Low income earners in Kenya could soon have something to smile about as a proposal to cut the rate of monthly National Hospital Insurance Fund (NHIF) premiums goes to Parliament for consideration.
The move is part of the bid to achieve Universal Health Coverage (UHC) which is also one of the government’s Big Four Agenda the rate is set to be reduced from the current Kes 500 to Kes 300.
“The proposed amendment is intended to ensure that many Kenyans particularly persons who are in the informal sector, those not working and indigents can afford to pay the NHIF contribution by reducing the rate from the current Ksh 500 per month to Kes 300,” read part of the proposed Bill.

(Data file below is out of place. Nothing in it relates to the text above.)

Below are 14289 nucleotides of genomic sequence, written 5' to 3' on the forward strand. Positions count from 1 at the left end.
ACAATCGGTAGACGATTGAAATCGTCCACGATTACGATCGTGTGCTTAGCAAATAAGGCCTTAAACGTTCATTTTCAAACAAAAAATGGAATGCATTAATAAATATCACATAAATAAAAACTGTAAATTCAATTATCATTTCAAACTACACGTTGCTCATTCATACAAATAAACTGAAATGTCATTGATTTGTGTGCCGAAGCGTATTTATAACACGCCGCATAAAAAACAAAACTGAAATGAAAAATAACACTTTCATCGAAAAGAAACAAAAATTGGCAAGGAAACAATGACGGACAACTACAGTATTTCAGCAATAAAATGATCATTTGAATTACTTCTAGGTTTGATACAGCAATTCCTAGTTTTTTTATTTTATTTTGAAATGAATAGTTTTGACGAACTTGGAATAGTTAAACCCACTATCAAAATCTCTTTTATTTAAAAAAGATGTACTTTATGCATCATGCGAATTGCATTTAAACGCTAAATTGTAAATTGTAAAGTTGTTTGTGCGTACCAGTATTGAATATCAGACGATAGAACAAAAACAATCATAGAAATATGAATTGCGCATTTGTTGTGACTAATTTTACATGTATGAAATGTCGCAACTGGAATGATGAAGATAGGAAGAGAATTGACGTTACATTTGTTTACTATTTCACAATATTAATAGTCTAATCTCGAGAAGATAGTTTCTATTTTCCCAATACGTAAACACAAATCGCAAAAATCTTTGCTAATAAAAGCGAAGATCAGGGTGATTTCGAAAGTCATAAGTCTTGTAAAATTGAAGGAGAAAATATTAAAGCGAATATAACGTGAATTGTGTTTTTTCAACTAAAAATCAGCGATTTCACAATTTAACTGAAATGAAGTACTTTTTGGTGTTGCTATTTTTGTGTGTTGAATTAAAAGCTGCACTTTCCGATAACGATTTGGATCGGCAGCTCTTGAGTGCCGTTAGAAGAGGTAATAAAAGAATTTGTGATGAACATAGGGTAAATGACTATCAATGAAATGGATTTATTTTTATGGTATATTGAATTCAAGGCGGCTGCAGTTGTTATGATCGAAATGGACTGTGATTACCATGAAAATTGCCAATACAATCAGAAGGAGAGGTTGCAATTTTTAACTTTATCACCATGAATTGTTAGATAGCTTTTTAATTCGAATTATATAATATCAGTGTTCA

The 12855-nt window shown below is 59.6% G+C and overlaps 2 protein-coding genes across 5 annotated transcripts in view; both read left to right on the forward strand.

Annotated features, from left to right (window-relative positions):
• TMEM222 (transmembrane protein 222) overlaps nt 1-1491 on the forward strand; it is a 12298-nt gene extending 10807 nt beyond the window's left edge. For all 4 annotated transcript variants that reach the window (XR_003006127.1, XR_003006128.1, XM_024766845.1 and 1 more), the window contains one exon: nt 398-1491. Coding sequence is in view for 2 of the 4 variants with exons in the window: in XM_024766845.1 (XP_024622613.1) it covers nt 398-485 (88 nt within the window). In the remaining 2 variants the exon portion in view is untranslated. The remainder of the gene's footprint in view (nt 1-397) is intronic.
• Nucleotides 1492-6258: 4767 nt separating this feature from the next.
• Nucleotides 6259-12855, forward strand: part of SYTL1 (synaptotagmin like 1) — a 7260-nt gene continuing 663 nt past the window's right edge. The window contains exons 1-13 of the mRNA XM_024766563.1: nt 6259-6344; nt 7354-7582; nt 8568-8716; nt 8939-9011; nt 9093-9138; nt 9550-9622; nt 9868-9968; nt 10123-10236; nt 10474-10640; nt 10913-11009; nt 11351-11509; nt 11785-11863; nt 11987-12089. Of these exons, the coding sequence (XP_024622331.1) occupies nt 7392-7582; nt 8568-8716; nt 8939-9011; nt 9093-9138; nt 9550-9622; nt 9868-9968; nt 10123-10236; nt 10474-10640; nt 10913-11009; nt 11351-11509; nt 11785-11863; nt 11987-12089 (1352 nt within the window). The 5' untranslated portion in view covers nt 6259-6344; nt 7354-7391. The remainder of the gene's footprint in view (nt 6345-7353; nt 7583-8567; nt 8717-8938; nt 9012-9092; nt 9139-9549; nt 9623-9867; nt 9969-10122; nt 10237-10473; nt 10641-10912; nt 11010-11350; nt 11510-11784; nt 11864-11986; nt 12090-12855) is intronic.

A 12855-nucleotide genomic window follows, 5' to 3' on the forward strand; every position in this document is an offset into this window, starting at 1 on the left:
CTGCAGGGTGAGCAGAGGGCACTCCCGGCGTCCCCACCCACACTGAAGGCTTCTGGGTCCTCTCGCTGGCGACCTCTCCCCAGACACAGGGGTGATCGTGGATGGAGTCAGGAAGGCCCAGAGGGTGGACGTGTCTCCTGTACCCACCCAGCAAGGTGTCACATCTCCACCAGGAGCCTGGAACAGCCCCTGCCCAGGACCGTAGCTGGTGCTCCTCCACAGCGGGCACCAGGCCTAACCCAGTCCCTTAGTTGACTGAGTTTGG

If adopted by MPs, NHIF membership will be compulsory for every adult in Kenya contributing Sh500 every month or Kes6,000 annually.
The majority of Kenyans, especially those who earn a low income, lack medical insurance hence resort to paying hospital bills out of their pockets.
In a July report by the national insurer, the CEO Peter Kamunyo said an estimated five million Kenyans were unable to pay their monthly premiums, placing their families at risk, especially the Covid-19 pandemic.
Mr Kamunyo pointed out that over half of their member’s accounts had been declared dormant after failing to continue funding them, adding that most Kenyans opted to remit the monthly NHIF pays only when it suited them.
“The majority who have remained active have a history of chronic illnesses, and the insurance is a relief for them. The ones who stay are those on chronic treatment such as dialysis. They pay Kes 6,000 for the family and get up to Kes 935,000 every year,” Kamunyo stated.
NHIF had also promised to cut down payment for specialized services such as surgeries, rehabilitation for drugs and substance abuse, emergency road evacuation, and imaging services such as X-RAYS, CT scans, and MRI.